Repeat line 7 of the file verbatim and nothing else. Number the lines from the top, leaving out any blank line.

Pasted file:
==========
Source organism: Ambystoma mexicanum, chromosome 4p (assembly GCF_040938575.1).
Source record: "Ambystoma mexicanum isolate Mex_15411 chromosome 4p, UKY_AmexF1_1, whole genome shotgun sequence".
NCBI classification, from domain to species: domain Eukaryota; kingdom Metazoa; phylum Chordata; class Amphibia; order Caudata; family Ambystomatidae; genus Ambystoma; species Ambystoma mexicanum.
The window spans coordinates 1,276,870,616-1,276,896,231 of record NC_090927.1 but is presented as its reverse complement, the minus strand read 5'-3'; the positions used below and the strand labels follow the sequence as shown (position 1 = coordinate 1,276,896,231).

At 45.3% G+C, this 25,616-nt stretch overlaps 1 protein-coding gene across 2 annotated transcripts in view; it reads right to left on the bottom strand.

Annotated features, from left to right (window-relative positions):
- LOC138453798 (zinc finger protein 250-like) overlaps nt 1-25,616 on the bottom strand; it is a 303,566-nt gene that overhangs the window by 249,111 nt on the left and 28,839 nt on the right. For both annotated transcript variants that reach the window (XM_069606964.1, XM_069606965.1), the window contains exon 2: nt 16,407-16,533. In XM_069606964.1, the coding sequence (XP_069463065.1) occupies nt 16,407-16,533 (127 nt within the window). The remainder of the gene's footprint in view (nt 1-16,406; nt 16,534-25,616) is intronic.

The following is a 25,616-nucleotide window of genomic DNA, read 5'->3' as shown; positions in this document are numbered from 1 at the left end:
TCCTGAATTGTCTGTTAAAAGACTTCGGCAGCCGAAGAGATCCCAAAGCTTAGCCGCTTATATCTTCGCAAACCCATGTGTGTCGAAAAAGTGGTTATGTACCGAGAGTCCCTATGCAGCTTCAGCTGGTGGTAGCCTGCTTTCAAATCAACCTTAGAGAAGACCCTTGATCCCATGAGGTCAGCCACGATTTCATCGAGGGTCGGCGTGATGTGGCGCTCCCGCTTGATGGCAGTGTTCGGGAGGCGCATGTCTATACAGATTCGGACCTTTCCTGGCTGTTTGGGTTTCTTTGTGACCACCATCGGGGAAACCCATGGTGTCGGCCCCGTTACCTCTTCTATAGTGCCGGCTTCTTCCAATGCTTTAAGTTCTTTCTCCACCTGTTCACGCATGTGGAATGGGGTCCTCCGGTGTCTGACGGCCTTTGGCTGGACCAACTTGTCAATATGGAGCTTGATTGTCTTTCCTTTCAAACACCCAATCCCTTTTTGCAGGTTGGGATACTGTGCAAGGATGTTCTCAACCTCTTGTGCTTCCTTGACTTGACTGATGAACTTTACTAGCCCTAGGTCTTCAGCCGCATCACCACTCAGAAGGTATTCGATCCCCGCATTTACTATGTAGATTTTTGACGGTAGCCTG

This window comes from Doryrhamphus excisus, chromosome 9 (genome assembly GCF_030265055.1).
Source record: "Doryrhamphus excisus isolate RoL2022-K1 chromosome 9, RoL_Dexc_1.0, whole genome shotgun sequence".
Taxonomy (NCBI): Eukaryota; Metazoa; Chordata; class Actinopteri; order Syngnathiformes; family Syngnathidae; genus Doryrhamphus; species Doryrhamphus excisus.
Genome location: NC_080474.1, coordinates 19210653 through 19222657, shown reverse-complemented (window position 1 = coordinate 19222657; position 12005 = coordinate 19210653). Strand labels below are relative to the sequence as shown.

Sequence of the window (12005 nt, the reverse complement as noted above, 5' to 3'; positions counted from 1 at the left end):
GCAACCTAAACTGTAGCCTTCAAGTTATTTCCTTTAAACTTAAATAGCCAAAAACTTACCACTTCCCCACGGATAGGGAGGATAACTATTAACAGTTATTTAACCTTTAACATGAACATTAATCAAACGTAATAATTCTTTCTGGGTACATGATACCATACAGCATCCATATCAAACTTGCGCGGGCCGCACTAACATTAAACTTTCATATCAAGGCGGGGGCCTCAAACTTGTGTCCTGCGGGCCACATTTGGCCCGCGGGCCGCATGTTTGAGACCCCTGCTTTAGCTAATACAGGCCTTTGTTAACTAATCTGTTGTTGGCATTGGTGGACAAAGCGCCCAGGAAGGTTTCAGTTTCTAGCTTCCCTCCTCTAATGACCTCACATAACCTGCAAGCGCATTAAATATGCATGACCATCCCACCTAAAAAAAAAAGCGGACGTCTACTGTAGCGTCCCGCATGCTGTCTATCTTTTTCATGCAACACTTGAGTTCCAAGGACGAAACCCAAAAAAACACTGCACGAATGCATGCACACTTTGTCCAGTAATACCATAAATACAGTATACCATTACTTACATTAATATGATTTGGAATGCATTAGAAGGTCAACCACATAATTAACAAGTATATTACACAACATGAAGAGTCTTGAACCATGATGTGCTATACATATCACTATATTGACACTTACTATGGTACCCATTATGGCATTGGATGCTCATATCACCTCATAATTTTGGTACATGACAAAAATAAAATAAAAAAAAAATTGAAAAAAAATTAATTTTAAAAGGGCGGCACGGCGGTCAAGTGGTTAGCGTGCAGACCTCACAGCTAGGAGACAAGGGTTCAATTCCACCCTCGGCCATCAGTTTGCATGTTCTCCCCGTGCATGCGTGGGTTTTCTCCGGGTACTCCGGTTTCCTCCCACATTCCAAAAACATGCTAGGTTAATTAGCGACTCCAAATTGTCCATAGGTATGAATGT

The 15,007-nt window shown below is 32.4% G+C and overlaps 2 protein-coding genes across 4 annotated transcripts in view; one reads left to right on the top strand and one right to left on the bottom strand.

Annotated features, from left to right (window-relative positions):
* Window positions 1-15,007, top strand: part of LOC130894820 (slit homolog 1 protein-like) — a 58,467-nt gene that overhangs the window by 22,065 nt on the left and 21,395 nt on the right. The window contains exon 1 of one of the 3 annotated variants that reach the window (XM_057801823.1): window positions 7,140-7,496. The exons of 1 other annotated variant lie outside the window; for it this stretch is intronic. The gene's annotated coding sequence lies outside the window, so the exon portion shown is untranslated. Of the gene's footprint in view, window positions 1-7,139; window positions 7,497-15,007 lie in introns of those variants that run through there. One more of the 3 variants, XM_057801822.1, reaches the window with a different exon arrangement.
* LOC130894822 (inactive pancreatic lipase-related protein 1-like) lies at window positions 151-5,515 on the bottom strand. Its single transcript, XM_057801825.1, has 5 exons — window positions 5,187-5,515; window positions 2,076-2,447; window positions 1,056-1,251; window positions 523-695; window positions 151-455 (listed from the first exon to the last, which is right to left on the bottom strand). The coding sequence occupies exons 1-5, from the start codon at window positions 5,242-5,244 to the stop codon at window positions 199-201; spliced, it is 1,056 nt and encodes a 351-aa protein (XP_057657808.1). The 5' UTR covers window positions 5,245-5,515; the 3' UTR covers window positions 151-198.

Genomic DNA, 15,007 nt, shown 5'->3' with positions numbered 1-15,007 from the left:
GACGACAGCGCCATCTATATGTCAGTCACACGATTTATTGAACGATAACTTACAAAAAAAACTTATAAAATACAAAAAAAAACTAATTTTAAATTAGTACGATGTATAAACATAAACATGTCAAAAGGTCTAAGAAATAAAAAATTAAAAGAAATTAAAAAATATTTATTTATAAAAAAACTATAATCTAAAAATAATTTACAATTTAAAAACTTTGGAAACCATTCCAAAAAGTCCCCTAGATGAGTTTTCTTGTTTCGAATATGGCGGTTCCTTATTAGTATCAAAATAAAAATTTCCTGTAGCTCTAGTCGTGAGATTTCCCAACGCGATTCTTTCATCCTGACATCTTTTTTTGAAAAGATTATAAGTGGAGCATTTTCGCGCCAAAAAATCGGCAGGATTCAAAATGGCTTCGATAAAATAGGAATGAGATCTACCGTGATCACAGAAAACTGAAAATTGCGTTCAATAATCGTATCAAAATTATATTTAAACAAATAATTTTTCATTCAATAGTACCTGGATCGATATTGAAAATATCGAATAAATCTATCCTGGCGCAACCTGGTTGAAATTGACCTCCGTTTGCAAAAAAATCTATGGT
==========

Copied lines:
- LOC138453798 (zinc finger protein 250-like) overlaps nt 1-25,616 on the bottom strand; it is a 303,566-nt gene that overhangs the window by 249,111 nt on the left and 28,839 nt on the right. For both annotated transcript variants that reach the window (XM_069606964.1, XM_069606965.1), the window contains exon 2: nt 16,407-16,533. In XM_069606964.1, the coding sequence (XP_069463065.1) occupies nt 16,407-16,533 (127 nt within the window). The remainder of the gene's footprint in view (nt 1-16,406; nt 16,534-25,616) is intronic.